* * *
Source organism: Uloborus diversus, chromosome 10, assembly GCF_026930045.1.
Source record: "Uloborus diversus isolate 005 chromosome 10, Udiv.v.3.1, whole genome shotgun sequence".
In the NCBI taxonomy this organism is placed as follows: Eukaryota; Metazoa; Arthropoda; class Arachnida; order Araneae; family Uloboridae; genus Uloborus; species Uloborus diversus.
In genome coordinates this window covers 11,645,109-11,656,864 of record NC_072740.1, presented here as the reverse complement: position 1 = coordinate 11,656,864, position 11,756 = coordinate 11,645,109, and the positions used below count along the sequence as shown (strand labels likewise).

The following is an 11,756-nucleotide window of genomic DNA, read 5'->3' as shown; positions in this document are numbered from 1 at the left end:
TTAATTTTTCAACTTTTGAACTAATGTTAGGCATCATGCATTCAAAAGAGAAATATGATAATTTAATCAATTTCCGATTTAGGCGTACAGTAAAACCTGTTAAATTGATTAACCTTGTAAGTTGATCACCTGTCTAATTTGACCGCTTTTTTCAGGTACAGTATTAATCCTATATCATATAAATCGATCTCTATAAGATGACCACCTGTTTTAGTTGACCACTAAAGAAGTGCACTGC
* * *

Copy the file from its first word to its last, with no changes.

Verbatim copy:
Source organism: Uloborus diversus, chromosome 10, assembly GCF_026930045.1.
Source record: "Uloborus diversus isolate 005 chromosome 10, Udiv.v.3.1, whole genome shotgun sequence".
In the NCBI taxonomy this organism is placed as follows: Eukaryota; Metazoa; Arthropoda; class Arachnida; order Araneae; family Uloboridae; genus Uloborus; species Uloborus diversus.
In genome coordinates this window covers 11,645,109-11,656,864 of record NC_072740.1, presented here as the reverse complement: position 1 = coordinate 11,656,864, position 11,756 = coordinate 11,645,109, and the positions used below count along the sequence as shown (strand labels likewise).

The following is an 11,756-nucleotide window of genomic DNA, read 5'->3' as shown; positions in this document are numbered from 1 at the left end:
TTAATTTTTCAACTTTTGAACTAATGTTAGGCATCATGCATTCAAAAGAGAAATATGATAATTTAATCAATTTCCGATTTAGGCGTACAGTAAAACCTGTTAAATTGATTAACCTTGTAAGTTGATCACCTGTCTAATTTGACCGCTTTTTTCAGGTACAGTATTAATCCTATATCATATAAATCGATCTCTATAAGATGACCACCTGTTTTAGTTGACCACTAAAGAAGTGCACTGC